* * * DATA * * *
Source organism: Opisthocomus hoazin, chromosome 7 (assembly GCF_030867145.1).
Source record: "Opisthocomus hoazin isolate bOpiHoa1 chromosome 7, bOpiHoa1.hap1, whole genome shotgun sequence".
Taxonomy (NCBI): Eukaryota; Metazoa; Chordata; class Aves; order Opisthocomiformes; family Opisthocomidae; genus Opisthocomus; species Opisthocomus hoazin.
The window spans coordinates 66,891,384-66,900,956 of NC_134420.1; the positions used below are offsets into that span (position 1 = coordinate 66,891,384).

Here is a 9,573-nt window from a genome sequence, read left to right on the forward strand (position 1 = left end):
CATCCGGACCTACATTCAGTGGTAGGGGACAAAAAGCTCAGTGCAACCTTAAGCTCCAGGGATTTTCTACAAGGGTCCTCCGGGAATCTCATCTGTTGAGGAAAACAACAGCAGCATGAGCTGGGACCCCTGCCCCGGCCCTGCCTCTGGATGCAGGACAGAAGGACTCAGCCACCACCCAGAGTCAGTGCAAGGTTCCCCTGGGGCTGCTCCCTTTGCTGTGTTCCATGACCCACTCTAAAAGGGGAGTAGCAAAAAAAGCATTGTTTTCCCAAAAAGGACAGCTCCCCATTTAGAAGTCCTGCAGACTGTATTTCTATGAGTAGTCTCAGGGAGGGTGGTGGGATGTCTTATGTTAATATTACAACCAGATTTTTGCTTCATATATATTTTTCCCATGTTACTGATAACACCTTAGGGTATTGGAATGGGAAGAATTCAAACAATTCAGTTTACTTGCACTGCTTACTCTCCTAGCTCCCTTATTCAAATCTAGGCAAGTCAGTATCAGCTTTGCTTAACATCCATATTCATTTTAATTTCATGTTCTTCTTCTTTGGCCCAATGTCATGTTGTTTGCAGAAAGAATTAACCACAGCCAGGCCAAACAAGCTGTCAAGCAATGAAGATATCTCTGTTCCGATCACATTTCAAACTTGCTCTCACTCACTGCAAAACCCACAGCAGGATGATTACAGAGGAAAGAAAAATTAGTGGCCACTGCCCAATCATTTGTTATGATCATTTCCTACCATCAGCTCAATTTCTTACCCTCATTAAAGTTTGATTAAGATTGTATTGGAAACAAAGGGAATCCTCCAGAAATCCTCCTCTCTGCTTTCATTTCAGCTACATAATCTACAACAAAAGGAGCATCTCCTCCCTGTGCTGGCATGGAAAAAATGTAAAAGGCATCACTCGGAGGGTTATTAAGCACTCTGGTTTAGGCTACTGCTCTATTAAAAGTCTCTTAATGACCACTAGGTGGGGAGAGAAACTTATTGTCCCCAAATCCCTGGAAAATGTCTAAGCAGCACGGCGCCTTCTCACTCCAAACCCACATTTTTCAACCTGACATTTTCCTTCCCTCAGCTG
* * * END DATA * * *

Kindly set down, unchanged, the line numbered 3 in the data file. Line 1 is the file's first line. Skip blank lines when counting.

Taxonomy (NCBI): Eukaryota; Metazoa; Chordata; class Aves; order Opisthocomiformes; family Opisthocomidae; genus Opisthocomus; species Opisthocomus hoazin.